Browse Subject Areas

Click through the PLOS taxonomy to find articles in your field.

For more information about PLOS Subject Areas, click here.

  • Loading metrics

Interactive effects of visuomotor perturbation and an afternoon nap on performance and the flow experience

  • Kosuke Kaida ,

    Contributed equally to this work with: Kosuke Kaida, Yoshihiro Itaguchi, Sunao Iwaki

    Affiliation Institute for Information Technology and Human Factors, National Institute of Advanced Industrial Science and Technology (AIST), Tsukuba, Ibaraki, Japan

  • Yoshihiro Itaguchi ,

    Contributed equally to this work with: Kosuke Kaida, Yoshihiro Itaguchi, Sunao Iwaki

    Affiliation Department of System Design Engineering, Keio University, Yokohama, Kanagawa, Japan

  • Sunao Iwaki

    Contributed equally to this work with: Kosuke Kaida, Yoshihiro Itaguchi, Sunao Iwaki

    Affiliation Institute for Information Technology and Human Factors, National Institute of Advanced Industrial Science and Technology (AIST), Tsukuba, Ibaraki, Japan

Interactive effects of visuomotor perturbation and an afternoon nap on performance and the flow experience

  • Kosuke Kaida, 
  • Yoshihiro Itaguchi, 
  • Sunao Iwaki


The present study was designed (1) to clarify the relationship between the flow experience and improvements in visuomotor skills, (2) to examine the effects of rotating the axis of a computer mouse on visuomotor skills, and (3) to investigate the effects of sleep for improving visuomotor skills. Participants (N = 18) responded to Perturbation and nap (PER+Nap), No-perturbation and nap (NoPER+Nap) and Perturbation and rest (PER+Rest) conditions. In the PER+Nap condition, participants conducted a visuomotor tracking task using a computer mouse, which was accompanied by perturbation caused by rotating the axis of their mouse. After the task, they took a 90 min nap. In NoPER+Nap condition, they conducted the same visuomotor task without any perturbation and took a nap. In the PER+Rest condition, participants conducted the task with the perturbation and took a 90 min break spent reading magazines instead of taking a nap. Results indicated (1) the flow experience did not occur when participants’ skills and the degree of the visuomotor challenge were matching, (2) improvements of visuomotor skills occurred regardless of the perturbation, (3) improvements of visuomotor skills occurred unrelated to the flow experience, or to mood states, and (4) improvements of visuomotor performance occurred regardless of sleep. These findings suggest that improvements of visuomotor skills occur regardless of mood status and occur independently of perturbations by axis rotation. The study also suggests that the acquisition of skills is related to merely the time elapsed since learning, rather than to sleep.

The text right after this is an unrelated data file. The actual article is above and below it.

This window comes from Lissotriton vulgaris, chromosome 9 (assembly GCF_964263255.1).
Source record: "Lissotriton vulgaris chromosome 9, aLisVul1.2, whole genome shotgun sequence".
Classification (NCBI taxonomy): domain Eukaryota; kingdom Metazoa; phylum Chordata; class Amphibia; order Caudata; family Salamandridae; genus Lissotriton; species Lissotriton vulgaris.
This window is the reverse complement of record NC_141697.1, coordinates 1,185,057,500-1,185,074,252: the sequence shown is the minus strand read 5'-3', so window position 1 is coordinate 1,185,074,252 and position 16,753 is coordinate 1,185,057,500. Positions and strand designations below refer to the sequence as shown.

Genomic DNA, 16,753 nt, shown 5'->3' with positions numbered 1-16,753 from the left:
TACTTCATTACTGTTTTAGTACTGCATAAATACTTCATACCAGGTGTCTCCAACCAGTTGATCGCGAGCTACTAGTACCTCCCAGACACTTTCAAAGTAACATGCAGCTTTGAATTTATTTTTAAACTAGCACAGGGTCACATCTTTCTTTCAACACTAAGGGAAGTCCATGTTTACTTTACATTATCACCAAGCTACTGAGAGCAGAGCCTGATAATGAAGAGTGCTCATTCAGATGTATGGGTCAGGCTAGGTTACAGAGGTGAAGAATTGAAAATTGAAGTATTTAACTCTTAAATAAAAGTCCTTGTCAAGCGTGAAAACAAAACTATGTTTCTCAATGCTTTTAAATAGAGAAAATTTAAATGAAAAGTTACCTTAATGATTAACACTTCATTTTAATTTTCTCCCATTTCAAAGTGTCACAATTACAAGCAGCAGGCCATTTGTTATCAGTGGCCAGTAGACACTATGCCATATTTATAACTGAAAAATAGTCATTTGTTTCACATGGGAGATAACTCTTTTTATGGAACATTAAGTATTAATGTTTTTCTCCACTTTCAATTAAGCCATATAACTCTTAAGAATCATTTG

People find activities they are engaging in to be interesting when they are dedicated to an activity that is moderately difficult. According to the flow theory proposed by Chiksentmihaliy [1, 2], task difficulty in relations to an individual’s skills affect the feelings of enjoyment in doing a task. Moreover, a sense of enjoyment is experienced when there is a perfect balance between task difficulty and the performer’s skills. Then, individuals can feel a deep involvement with the task and they might feel they merge with the task [3]. People also feel that the situation is smooth and flowing and forget the passage of time. Individuals often report positive feelings when engaging in such tasks, which has been named “the flow” experience [1, 2].

Individuals believe that they are performing a given task well when they are experiencing the flow because their mental and physical conditions are believed to be at their near best [1]. People devote themselves to doing the task and modify their skills to improve their performance [4], and therefore, theoretically, their ability to execute the task could be improved by the flow experience. This could happen when perceived task difficulties (i.e., challenges) and their abilities perfectly match each other. Contrary to this, when a task is too easy (i.e., the diffeculty level is too low), individuals might easily get bored, which could result in irritation and tiredness, causing distractions. On the other hand, if the task difficulty were perceived as being too high compared to the performer’s skills (i.e., the challenge level is too high), he or she might feel negative feelings, including anxiety. As a result, if the challenge level were too high or too low compared to a performer’s skills, the flow state might not be facilitated. Therefore, adjusting the task difficulty to correspond to the performer’s skill level is critically important for inducing the flow [1, 2].